Experiments in chemistry laboratory.
Experiments in chemistry laboratory.|Shutterstock
Chemistry

Chemistry Laboratory Closeout

Ready for a break from the lab? Follow these steps to close up the lab so it is ready when you return.

Carolina Staff

It’s time to clean up, organize, and secure the lab for summer vacation. We created a checklist of suggested tasks (see below) to help make this project less time-consuming. However, this list cannot cover all aspects of every different lab. So start from this list and document the steps you perform to create your own comprehensive, customized checklist for next year.

Begin with the chemical inventory in order to maximize the time available for organizing waste chemicals and arranging for their disposal. Then perform the remaining tasks in any order you choose. As you work through the list, make the next year-end process easier by identifying which jobs are appropriate for completing during the school year. Some tasks (e.g., cleaning glassware) are so quick and easy to do that students can complete them immediately after a lab, whereas other tasks (e.g., repairing equipment) require more time, attention, and skill.

Perform a Chemical Inventory

  1. Return all chemicals to the chemical storage area. Remember to check fume hoods for any chemicals.

  2. Ensure that all containers are labeled appropriately with full substance name, concentration (for solutions), and pertinent hazard information (e.g. personal protective equipment [PPE] required for handling the chemical).

  3. Store compatible chemicals together. Refer to this guide for proper storage.

  4. For each container, record the substance name, approximate amount of chemical in the container, and its location (room, rack, and shelf).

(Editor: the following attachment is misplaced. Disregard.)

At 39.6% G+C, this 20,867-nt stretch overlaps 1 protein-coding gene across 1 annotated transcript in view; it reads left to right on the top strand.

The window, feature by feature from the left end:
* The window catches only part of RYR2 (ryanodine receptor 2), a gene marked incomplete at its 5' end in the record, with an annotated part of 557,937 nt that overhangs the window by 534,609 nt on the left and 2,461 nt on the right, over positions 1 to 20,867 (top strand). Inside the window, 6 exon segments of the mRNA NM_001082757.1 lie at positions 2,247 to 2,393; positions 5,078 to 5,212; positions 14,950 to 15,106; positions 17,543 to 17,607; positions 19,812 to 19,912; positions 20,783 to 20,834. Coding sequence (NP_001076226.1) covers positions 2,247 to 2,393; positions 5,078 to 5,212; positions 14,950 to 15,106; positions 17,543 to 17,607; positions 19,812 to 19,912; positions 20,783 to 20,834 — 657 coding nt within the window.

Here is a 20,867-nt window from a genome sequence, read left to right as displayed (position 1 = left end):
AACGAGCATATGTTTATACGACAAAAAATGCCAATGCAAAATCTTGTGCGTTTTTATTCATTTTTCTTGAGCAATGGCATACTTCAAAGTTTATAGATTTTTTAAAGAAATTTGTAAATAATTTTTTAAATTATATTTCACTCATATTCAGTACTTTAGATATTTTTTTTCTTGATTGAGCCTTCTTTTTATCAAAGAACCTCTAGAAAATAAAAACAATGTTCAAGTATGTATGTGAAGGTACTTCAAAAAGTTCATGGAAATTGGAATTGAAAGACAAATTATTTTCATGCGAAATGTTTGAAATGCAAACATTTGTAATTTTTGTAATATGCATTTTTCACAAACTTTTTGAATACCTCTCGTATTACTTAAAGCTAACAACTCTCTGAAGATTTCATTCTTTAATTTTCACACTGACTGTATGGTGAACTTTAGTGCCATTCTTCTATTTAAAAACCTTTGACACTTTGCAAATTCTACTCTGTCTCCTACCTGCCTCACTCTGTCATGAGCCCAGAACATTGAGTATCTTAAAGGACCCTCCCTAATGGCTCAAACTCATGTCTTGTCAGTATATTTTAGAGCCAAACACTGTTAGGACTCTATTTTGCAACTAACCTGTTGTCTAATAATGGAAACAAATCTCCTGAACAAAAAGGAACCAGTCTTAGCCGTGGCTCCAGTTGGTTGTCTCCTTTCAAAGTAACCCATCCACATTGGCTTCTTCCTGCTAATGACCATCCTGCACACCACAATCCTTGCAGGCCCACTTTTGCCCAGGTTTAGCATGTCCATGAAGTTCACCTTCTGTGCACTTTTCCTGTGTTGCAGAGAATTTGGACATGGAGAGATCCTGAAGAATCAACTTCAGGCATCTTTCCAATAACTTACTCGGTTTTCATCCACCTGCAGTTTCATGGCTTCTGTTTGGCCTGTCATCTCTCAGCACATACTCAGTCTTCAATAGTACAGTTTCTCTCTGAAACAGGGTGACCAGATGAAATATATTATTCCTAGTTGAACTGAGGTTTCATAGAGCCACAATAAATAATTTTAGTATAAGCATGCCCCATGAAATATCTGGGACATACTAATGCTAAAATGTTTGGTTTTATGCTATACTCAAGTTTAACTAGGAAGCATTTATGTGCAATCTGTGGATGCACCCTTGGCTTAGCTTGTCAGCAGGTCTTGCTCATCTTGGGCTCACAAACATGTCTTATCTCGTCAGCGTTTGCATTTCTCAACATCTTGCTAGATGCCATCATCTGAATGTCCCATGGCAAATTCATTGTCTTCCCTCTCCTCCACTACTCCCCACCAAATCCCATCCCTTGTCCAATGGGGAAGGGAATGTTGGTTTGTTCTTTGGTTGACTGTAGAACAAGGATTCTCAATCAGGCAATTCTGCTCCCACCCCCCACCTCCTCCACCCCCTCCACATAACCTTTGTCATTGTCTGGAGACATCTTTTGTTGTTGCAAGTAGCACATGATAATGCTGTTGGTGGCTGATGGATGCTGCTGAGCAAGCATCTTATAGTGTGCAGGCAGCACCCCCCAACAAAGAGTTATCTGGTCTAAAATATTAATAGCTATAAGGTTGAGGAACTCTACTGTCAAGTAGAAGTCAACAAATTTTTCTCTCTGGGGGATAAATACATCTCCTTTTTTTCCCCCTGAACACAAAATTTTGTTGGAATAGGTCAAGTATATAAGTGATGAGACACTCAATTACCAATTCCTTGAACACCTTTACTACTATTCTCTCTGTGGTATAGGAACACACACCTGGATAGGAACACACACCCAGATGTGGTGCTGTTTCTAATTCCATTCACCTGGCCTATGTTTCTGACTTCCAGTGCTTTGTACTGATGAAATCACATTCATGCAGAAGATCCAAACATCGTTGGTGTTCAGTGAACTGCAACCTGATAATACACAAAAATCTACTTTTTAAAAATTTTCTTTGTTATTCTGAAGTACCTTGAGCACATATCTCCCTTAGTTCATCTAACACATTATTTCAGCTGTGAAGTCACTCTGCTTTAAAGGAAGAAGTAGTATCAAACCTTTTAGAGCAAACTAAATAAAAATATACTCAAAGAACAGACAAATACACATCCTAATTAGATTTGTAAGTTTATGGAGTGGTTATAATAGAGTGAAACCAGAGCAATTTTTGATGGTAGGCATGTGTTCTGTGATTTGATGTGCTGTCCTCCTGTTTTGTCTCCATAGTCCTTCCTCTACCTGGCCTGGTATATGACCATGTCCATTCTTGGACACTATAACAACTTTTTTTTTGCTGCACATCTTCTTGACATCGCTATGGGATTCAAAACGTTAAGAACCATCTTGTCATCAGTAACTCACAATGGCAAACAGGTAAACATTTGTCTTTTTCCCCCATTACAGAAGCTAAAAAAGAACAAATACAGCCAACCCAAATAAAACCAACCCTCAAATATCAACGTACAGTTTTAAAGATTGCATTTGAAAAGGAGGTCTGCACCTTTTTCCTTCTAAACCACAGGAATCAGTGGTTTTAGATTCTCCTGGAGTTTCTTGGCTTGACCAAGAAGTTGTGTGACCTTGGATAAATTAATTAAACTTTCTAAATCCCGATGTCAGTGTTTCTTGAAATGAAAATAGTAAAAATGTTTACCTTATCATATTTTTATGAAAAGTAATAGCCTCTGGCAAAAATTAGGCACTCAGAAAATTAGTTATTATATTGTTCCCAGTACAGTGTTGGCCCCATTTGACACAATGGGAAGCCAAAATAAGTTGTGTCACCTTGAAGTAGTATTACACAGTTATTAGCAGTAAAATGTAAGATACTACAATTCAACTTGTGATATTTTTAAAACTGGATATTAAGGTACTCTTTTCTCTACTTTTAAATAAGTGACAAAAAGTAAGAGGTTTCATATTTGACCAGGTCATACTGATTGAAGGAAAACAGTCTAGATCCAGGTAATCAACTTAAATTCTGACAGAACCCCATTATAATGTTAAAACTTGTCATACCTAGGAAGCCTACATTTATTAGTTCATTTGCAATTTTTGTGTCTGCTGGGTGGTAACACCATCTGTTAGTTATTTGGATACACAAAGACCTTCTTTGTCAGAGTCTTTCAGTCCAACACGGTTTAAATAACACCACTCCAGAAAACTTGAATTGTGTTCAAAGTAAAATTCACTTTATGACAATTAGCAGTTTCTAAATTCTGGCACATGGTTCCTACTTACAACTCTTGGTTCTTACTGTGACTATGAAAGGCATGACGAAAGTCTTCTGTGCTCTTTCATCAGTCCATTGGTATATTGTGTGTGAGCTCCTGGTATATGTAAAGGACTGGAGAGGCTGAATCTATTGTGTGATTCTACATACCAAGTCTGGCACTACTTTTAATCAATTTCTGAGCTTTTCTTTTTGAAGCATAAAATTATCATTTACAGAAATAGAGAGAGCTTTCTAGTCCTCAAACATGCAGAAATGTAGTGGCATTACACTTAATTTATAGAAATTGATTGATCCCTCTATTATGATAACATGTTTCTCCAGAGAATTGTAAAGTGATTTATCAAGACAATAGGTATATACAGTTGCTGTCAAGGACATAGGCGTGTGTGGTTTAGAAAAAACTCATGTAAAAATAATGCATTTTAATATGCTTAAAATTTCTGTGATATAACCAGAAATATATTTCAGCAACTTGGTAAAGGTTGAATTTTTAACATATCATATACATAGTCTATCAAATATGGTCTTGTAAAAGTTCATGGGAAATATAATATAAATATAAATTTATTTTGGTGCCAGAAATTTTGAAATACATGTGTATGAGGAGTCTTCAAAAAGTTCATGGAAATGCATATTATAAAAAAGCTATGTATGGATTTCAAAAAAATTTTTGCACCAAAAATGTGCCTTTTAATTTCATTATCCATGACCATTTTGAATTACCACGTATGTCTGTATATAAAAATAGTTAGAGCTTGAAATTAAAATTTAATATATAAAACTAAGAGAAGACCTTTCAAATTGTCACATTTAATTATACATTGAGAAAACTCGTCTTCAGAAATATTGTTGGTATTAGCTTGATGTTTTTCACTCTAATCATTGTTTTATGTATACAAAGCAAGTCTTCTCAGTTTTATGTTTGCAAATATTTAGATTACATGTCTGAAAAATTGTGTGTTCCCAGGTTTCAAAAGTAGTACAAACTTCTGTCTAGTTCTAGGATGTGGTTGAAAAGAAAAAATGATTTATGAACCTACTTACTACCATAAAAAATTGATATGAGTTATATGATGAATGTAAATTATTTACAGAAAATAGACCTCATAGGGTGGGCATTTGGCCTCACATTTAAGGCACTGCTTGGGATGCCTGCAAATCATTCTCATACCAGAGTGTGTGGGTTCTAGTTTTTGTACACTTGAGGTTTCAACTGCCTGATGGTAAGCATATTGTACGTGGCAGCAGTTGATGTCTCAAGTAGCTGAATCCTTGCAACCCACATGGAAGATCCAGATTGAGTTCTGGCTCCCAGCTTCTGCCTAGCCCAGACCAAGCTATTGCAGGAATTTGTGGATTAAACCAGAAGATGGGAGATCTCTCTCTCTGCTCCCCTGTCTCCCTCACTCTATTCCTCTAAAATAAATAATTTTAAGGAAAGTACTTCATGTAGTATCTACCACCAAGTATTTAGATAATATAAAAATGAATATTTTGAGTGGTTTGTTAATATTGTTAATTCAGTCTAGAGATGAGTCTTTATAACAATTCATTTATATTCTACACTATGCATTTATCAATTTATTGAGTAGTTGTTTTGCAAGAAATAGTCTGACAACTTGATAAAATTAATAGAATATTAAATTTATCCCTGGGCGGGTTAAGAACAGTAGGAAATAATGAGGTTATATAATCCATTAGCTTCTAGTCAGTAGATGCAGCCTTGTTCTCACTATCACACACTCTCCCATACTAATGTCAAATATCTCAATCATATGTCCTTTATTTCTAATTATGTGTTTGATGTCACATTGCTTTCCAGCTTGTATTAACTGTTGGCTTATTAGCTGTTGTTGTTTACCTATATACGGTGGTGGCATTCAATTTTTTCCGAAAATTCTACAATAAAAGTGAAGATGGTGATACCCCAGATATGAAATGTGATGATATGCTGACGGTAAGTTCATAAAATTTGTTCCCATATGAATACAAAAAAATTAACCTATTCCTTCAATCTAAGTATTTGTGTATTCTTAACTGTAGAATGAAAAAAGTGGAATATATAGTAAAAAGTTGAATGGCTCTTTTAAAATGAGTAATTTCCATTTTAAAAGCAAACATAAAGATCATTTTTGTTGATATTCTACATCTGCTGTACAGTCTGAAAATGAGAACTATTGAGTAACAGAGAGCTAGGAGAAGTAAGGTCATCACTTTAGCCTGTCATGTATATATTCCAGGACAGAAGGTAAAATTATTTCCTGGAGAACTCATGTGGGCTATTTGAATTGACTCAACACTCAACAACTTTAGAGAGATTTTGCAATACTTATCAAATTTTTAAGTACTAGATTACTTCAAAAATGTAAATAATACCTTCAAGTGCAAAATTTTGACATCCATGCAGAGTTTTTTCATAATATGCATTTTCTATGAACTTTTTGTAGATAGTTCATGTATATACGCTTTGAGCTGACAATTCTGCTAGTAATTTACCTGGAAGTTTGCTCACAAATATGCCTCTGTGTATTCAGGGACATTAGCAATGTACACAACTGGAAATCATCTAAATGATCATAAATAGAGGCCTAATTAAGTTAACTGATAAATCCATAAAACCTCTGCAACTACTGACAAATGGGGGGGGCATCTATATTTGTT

5. Assess the condition of each container. Transfer the contents from a failed or failing container to a new container, label it appropriately, and securely close it.

  6. Identify any chemicals for disposal. Notify appropriate school personnel to arrange pickup, or consider asking other teachers in your school or district whether they can use them.

    Remember: If you don't plan to use it, lose it. Note: If you have mercury thermometers, consider discarding them. Many districts forbid their use. These thermometers must be disposed of as hazardous waste.

  7. Maintain SDS (Safety Data Sheets) for every unique substance in your inventory and make this information readily available. Share the location of SDS information with other science department staff and your administration.

  8. Ensure that chemical spill kits are fully outfitted for the following year.

  9. Secure the chemical storage area and document the names of people who have access to it. Share this list of names with your school's administration.

Note: Reconsider your use of hazardous chemicals and, if possible, replace them with less toxic substitutes. This table identifies hazardous chemicals and suggests less toxic substitutes. Suggestions also appear on some Carolina product description pages (online and print catalogs) for replacing hazardous substances with their less toxic substitutes. In addition, the National Institute for Occupational Safety and Health publishes a comprehensive list of chemicals whose hazardous nature outweighs their educational value.

Carolina Knowledge Center
www.carolina.com